President Trump is running for reelection the same way he won in 2016, dividing the country into hostile camps and telling white voters he’s their only protection against black and brown immigrants.
So he has targeted Ilhan Omar, a naturalized American from Somalia elected to Congress in November, and suggested that she and other minority Democrats should “go back.” At a rally in North Carolina last week, the president’s supporters took his cue, chanting “send her back.”
Democrats responded with appropriate outrage to Trump’s vilification of dissenters with different skin colors along with his draconian policies of mass deportation and separating migrant children from their families.
But on immigration, Democrats are in danger of falling into Trump’s trap.
Most of the candidates have stampeded to the left on immigration, apparently in hopes of channeling voter indignation and winning support from Latinos.
Some, including Julian Castro and Elizabeth Warren, want to “decriminalize” crossing the border without papers and treat it as a less severe civil infraction.
Others, including Kamala Harris, have promised not to deport any migrant unless he or she has committed a serious crime.
At a debate last month, all 10 candidates onstage said they would ensure that undocumented migrants are guaranteed healthcare.
Trump responded by declaring the election over. “That’s the end of that race!” he tweeted.
Not necessarily. Immigration ought to be a losing issue for the president; most of his policies are unpopular.
Yes, we should be fair and humane to people who are here … but we also want a secure border.
A CNN poll last month found that most Americans disapprove of Trump’s crackdown on migrants. Most said immigrants in the country should be offered a path to legal residency, and most said the United States should allow refugees from Central America to seek asylum — a resounding repudiation of Trump’s policies.
But there’s a catch: Most voters also say they want limits on who can enter the country. Substantial majorities support making the border more secure and hiring more Border Patrol agents — but not building the wall the president yearns for.
Traditionally, Democrats have supported both sides of that equation — humane treatment for migrants and secure borders — and it was a popular position.
But so far this year, few have spoken up in favor of border enforcement of any kind. In the debates, only four of 20 candidates mentioned border security at all — and then only in passing.
“What is being lost is the overwhelming consensus that I know exists in the American public,” said Jeh Johnson, who headed Homeland Security under President Obama. “Yes, we should be fair and humane to people who are here … but we also want a secure border.”
In a blistering op-ed column for the Washington Post, Johnson accused Castro, Warren and Harris of taking “extreme policy positions that are unworkable … to win support from a vocal and committed segment of [the] party’s base — and simply for the sake of a good applause line.”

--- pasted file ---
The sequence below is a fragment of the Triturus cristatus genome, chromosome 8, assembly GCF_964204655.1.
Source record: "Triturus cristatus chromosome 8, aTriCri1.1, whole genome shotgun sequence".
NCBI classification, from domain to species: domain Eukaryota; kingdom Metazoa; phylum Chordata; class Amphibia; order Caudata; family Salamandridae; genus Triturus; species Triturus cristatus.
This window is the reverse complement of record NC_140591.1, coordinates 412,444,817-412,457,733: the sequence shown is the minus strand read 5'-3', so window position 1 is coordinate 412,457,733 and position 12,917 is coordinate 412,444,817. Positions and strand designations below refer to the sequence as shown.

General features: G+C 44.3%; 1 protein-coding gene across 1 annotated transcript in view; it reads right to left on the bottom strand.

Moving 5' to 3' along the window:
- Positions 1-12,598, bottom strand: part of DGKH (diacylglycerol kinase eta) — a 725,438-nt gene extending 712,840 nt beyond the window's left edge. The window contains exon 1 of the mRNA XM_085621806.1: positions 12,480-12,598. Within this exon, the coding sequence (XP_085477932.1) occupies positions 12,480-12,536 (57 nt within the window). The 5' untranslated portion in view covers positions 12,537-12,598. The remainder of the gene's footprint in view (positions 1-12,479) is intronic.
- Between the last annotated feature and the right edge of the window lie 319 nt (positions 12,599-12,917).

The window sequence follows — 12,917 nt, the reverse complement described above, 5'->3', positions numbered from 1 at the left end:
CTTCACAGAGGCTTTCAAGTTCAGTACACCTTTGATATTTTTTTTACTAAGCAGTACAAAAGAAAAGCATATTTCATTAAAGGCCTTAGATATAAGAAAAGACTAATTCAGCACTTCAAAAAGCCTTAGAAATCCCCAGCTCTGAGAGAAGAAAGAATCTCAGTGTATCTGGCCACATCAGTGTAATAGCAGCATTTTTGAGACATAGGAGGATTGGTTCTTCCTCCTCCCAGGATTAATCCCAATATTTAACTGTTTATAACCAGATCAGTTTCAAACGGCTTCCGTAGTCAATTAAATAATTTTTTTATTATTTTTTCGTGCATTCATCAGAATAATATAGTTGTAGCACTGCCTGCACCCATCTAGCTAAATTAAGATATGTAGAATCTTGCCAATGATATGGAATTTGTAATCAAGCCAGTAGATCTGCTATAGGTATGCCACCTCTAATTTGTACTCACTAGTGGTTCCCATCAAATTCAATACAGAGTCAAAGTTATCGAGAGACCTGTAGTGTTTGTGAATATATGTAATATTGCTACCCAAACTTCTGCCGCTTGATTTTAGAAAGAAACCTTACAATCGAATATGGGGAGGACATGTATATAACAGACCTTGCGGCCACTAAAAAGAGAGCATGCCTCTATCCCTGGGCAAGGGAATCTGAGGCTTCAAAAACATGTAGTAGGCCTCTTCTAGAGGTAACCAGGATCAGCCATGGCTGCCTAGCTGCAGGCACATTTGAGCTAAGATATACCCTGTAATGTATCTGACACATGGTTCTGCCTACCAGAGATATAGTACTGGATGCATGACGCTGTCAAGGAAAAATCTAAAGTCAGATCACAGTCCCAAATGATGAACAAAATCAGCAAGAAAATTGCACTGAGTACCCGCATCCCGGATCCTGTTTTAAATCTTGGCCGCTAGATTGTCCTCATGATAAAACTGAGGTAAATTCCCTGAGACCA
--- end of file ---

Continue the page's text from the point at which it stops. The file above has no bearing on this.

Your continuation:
He argued that Harris’ promise to forswear deportation for non-felons would be “tantamount to a public declaration … that our borders are effectively open to all.”
Other former officials said Castro’s proposal — to make unauthorized entry into the country a civil violation instead of a crime — would have little practical effect. Castro has argued that a law is needed to ensure no future president can revive family separations, the Trump policy of removing children from their relatives.
Latinos are divided too. The president of LULAC, the League of United Latin American Citizens, says he thinks guaranteeing healthcare for undocumented migrants is a bad idea. “There has to be some moderation,” Domingo Garcia said.
“There’s going to be a generational split,” Matt Barreto, a UCLA professor who runs Latino Decisions, a polling firm, told me. “Younger voters are going to be more interested in bold, progressive actions. Older voters will be comfortable with more traditional positions.”
So here’s a challenge and an opportunity for any Democrat willing to tackle a tough problem in a balanced way — someone like Joe Biden, Pete Buttigieg, Amy Klobuchar, Cory Booker or Michael Bennet.
Grab this issue and run with it.
Proclaim, as you already have, all the ways you reject what Trump has done. Reaffirm your commitment to protecting “Dreamers” — undocumented migrants who arrived as children — and to giving their parents a path to citizenship. Spell out how you’d fix the asylum process, reunite separated families, and reform the Border Patrol and ICE.
Then explain the other pieces voters want to hear: How would you make the border more secure? How would you make sure criminals don’t get in? Whom would you deport and why?
Sure, there’s a risk involved; activists on the left will denounce you as an apologist for the Obama administration, which deported some 3 million migrants in hopes of winning Republican support for an immigration reform bill. (It didn’t work.)
They’ve confronted Biden twice, in Philadelphia and Dover, N.H., but the former vice president has stood his ground. “I think people should have to get in line” to immigrate, he said.
This could be your Sister Souljah moment — the episode in 1992 when Bill Clinton, then a candidate, criticized an inflammatory hip-hop artist to show he wasn’t captive to his party’s interest groups.
You’ll probably have to suffer through an unpleasant moment or two. But you might win the support of millions of not-quite-progressive voters who are still looking for a champion.